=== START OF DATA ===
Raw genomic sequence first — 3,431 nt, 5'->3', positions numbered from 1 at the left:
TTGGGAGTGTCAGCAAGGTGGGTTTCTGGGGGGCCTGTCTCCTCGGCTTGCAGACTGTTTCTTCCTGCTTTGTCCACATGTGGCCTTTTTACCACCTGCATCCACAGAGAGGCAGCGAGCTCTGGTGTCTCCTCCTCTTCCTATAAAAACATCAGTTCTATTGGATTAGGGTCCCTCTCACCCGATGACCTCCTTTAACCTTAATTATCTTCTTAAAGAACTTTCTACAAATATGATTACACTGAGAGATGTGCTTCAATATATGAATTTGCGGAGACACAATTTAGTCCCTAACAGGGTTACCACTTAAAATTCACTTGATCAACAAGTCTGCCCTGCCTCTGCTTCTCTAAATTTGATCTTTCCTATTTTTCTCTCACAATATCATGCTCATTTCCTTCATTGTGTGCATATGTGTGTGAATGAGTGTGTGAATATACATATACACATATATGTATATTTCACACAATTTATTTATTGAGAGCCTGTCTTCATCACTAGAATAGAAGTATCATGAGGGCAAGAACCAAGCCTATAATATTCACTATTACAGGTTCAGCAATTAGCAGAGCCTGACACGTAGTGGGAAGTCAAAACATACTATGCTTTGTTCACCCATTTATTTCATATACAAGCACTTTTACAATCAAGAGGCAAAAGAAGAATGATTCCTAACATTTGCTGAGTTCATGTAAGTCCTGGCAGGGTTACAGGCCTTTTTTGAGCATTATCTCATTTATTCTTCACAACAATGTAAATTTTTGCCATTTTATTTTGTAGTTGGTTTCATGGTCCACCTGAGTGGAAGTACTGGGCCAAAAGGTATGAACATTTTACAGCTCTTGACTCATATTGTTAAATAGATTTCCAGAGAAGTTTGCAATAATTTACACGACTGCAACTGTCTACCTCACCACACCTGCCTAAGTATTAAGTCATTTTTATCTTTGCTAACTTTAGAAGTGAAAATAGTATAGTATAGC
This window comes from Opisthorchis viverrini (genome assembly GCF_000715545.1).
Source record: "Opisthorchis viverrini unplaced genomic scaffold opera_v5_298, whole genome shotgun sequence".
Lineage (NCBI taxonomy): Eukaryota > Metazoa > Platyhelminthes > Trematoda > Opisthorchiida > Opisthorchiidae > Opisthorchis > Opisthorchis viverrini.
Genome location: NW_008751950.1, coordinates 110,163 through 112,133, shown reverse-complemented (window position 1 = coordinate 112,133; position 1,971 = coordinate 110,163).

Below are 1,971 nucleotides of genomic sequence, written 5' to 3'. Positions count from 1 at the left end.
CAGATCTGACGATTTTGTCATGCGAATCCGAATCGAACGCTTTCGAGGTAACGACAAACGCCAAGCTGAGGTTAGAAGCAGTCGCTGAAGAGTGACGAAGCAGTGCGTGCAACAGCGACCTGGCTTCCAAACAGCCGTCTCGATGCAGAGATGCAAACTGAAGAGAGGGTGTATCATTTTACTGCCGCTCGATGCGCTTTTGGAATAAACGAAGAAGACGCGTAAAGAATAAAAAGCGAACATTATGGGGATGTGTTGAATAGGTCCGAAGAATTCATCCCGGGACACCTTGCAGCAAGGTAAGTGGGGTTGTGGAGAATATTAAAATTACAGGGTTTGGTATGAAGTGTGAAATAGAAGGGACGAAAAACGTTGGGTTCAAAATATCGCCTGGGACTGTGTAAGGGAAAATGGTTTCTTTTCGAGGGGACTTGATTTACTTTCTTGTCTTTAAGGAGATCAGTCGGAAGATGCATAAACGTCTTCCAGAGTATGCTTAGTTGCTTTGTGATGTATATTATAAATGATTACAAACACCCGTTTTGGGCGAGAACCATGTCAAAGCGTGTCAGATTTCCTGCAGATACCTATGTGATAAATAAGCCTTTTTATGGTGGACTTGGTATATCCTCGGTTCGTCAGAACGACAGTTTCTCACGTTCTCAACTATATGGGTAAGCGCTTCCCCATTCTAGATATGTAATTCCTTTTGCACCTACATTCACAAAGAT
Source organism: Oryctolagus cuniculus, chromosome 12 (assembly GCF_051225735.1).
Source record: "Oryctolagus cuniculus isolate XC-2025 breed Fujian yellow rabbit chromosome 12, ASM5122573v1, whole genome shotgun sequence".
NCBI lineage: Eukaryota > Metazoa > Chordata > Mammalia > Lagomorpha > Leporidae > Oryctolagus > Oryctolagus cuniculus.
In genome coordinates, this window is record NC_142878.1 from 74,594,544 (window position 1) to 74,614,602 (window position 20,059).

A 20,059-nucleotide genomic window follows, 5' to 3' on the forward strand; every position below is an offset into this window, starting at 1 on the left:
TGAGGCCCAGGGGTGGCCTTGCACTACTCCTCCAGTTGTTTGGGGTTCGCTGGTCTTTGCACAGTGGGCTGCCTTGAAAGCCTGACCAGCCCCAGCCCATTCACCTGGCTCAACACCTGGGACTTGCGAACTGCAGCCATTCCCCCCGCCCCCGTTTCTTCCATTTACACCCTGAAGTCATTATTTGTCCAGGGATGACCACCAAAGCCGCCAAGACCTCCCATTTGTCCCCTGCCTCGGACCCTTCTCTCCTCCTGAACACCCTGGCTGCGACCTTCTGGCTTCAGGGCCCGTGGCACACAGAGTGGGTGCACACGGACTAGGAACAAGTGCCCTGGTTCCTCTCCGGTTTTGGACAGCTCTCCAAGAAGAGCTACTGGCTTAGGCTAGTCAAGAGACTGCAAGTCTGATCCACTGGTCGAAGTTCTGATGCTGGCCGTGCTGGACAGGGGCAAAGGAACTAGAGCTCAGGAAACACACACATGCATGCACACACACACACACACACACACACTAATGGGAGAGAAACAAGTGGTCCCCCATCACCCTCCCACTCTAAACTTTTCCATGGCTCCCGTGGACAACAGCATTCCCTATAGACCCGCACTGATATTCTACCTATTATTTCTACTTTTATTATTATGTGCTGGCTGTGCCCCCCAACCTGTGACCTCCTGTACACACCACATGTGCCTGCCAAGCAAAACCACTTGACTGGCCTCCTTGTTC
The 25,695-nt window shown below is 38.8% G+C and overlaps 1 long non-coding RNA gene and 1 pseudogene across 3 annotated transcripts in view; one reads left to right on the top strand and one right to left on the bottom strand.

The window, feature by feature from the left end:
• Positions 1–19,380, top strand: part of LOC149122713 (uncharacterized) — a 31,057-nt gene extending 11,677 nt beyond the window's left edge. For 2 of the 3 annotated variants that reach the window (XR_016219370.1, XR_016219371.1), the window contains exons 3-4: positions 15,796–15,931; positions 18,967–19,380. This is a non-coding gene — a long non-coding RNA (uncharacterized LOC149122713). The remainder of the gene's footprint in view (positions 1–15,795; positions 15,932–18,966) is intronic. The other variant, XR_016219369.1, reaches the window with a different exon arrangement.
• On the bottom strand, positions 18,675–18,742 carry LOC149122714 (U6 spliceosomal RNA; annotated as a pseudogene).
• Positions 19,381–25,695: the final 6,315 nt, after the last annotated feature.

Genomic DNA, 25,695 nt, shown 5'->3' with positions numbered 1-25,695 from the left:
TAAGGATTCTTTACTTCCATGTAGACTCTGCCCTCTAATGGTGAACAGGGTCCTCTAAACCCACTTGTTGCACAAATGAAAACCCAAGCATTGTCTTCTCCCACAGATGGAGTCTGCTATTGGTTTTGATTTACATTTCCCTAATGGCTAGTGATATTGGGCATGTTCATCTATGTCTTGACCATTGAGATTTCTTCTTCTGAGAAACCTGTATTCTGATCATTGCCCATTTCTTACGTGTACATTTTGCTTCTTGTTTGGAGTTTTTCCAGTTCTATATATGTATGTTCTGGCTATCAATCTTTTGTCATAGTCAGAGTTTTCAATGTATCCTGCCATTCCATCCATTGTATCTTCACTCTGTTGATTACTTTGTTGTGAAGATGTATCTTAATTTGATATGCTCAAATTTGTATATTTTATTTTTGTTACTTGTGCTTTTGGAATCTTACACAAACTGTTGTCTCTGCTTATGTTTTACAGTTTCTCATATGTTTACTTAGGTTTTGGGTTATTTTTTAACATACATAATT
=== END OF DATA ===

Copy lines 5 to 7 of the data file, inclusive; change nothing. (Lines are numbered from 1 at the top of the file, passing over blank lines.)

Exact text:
Lineage (NCBI taxonomy): Eukaryota > Metazoa > Platyhelminthes > Trematoda > Opisthorchiida > Opisthorchiidae > Opisthorchis > Opisthorchis viverrini.
Genome location: NW_008751950.1, coordinates 110,163 through 112,133, shown reverse-complemented (window position 1 = coordinate 112,133; position 1,971 = coordinate 110,163).

Below are 1,971 nucleotides of genomic sequence, written 5' to 3'. Positions count from 1 at the left end.